The Tuareg are known as the "Blue Men of the Sahara", so-called for the deep indigo dyes they often use in their robes. The men are veiled but the women are not, unlike in most Muslim groups. Their social organization, based on a matrilineal system, gives an important role to the women.
These nomadic desert people are known best for the indigo turbans worn by the men. The turbans conceal their identity as well as protect them from the fierce desert winds. Usually given around the ages of 15 to 20, the turban is a sign of manhood and means that a man is now able to take a wife and lead a camel caravan.
Boys prepare to lead such a caravan their entire lives by learning about the star constellations. Each village is named after a star and is located underneath it. The stars are a natural map for the camel caravans roaming across the open desert at night. Night travel also combats the daytime heath of the Sahara.
Their society was matriarchal, their women independent and full of fire. Nobility passed through the mother’s line, not the father’s.
A woman is considered a noble and rules her home; women own all of the livestock and moveable property. Men also prefer for their wives not to do any hard labor, so her hands remain beautiful. Servants pound the millet, wash clothes and prepare meals.

Nowadays, TUAREG is not a term to define one individual ethnic group. It means those people who speaks a dialect of the Berber language, TAMASHEK (or TAMAHAK, or TAMAJAK). Accordingly in the group called Tuareg, we must not forget that black people too are contained in addition to Berber.
The Tuareg people preserve also their own very unique alphabet,

Their culture was feudalistic, with nobles, vassals, and slaves. They shunned modern weapons of war, preferring the honor of individual combat with sword, dagger, and shield. They have always been shrouded in mystery and myth, feared by all who entered their lands.
They were a race of poets and romantics, who ruled with a harsh desert code of honor. For centuries the nomadic Tuareg were the undisputed kings of the desert, the lords of the great caravan routes along which flowed salt, slaves, and gold.

For a Tuareg, the desert is freedom. "To be locked up in a house is certain death. They need to see the stars—living under the stars is freedom.”
That freedom is slowly slipping away for many Tuareg. Governments try to harness the free-roaming people by offering plots of land to anyone who will stay put. What the governments couldn’t accomplish, though, a major drought did. As water became scarcer and desert life began to die out, hundreds of thousands of Tuareg left the Sahara to seek refuge in nearby cities and towns.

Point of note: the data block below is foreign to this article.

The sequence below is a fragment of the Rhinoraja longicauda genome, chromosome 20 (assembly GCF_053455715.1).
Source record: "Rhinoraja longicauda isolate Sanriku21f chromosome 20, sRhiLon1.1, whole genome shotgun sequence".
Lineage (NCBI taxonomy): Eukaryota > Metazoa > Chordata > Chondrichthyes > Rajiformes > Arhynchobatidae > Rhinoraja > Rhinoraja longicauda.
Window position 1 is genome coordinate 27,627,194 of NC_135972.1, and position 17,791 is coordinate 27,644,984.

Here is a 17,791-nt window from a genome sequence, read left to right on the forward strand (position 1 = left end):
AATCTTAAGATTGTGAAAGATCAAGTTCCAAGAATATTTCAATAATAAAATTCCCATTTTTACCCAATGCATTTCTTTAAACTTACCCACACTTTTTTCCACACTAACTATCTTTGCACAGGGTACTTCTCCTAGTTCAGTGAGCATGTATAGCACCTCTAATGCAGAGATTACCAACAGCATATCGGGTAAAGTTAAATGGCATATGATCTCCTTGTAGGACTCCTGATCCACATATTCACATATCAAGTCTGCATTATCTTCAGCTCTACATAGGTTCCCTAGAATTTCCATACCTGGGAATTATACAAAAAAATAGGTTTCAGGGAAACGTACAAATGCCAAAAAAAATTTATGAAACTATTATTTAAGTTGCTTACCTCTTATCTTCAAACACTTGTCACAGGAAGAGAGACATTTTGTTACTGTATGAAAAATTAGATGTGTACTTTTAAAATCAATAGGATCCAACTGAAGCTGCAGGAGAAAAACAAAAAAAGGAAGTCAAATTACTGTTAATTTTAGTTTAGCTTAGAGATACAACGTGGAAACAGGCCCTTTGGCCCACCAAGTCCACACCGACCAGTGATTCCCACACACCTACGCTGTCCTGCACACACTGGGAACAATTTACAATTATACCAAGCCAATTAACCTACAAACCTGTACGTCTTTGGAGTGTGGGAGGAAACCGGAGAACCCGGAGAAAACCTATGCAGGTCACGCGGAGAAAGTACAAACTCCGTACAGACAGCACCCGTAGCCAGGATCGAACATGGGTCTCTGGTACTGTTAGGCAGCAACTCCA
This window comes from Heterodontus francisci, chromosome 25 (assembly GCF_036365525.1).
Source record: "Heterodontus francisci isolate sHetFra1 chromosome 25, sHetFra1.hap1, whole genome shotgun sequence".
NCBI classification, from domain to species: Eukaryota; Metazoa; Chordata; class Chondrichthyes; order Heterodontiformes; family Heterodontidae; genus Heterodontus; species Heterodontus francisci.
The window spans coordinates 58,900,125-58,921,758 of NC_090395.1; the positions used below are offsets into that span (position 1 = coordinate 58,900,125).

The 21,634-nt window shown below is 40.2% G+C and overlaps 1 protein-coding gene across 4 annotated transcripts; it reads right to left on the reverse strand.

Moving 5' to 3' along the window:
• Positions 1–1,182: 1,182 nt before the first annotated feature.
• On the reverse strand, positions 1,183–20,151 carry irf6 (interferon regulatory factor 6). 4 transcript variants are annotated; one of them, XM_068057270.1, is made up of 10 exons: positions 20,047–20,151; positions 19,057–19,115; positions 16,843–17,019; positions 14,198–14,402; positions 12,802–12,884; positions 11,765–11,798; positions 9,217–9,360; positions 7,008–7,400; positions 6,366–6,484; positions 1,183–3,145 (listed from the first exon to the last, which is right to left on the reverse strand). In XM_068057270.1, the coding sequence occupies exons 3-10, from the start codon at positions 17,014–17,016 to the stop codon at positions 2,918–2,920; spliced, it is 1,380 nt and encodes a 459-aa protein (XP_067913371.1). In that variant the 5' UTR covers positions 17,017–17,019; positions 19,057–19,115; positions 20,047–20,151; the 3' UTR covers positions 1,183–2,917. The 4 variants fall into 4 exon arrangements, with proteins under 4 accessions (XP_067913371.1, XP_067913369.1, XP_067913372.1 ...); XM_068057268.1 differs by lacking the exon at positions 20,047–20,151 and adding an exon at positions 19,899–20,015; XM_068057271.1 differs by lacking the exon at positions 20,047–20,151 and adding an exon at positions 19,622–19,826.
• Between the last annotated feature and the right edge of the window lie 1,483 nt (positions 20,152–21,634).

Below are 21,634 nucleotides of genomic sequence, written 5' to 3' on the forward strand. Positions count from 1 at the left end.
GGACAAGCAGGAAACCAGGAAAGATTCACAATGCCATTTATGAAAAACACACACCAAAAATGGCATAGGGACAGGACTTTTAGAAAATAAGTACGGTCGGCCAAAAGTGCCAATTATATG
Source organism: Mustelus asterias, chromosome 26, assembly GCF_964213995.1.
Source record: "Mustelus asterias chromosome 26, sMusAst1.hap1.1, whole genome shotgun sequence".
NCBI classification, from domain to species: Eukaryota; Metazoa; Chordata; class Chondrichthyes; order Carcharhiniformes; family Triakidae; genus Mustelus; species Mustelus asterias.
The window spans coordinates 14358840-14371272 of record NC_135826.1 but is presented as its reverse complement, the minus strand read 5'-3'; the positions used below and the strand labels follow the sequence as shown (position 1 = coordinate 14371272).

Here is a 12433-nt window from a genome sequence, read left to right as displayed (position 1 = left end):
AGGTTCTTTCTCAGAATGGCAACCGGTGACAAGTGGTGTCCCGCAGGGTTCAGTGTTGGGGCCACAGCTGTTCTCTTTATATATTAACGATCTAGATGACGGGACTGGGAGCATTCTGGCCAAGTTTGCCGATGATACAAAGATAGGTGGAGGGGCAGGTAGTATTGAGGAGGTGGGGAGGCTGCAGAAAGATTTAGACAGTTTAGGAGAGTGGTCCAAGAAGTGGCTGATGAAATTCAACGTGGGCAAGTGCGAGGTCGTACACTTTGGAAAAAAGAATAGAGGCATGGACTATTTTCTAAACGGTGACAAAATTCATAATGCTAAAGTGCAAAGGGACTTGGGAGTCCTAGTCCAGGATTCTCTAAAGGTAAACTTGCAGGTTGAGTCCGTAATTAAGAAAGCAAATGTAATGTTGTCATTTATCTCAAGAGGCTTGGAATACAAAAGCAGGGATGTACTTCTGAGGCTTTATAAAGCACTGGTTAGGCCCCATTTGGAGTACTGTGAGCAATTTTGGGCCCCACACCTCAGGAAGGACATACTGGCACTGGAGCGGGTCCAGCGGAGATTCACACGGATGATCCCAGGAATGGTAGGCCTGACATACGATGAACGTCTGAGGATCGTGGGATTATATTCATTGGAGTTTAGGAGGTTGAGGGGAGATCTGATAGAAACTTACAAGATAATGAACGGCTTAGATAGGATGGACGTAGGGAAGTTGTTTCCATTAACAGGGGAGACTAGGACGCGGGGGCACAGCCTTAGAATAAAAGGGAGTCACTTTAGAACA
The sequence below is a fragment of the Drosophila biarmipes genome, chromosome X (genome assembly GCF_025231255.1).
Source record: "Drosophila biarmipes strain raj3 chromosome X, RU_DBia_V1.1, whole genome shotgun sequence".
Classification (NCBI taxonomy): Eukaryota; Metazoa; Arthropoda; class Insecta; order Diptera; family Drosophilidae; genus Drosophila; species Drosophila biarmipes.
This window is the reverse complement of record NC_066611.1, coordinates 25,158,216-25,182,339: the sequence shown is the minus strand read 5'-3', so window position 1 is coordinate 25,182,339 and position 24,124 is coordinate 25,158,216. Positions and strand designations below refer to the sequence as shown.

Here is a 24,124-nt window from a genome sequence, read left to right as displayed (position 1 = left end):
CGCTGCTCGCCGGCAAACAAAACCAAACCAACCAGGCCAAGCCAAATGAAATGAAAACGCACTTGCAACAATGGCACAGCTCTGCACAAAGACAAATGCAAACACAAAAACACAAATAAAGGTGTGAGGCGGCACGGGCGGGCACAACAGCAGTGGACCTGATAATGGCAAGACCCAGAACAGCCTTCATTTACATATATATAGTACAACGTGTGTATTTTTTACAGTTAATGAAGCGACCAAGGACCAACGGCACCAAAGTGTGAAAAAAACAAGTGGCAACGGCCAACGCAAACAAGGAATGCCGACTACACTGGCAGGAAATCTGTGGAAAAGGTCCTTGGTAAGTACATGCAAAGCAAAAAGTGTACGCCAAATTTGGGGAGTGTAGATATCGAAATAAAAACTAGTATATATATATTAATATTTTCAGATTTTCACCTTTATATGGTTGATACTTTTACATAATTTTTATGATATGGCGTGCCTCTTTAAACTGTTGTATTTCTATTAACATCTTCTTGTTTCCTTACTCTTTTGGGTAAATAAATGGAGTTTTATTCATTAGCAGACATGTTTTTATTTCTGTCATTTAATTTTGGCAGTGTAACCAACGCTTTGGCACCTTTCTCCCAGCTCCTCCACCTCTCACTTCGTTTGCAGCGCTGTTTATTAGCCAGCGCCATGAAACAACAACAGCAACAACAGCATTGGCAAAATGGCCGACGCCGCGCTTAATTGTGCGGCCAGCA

Now, the older Tuareg are learning to farm for the first time in their lives and selling crafts just to get by. A new generation of Tuareg is growing up and learning the “softer” ways of city life. Many are choosing not to return to the desert of their fathers as they assimilate to their new surroundings. And once more an unique facet of our earth is going to be sacrificed to globalisation, "progress" and "development"...

Their present existence is of poverty and drought, their heritage lost dreams.  But if their women are still strong and their men still proud, if they are still a race of poets and romantics, they now cast but a small shadow of their former magnificence.  Yet they remain unbowed, among the more noble and spirited people of the earth.

Our encounters with the Tuareg people were scarse and often accidentally, but never something to forget. They met the ethnographic side of CAM 3001 with a strong impact by their way of living, thinking and feeling. There is certainly some difference in language and culture, but due to a mutual understanding this was not important at all.
The camera worked always as a soft approach, perhaps as some intrusion in their life, but mainly as some type of communication by different means. They reacted often positively to this form of narrative attention for their lifestyle, rewarding the documentation work with some of their estimation.
Trailer "Sahara"
Slide Show "Turban"

(coming soon)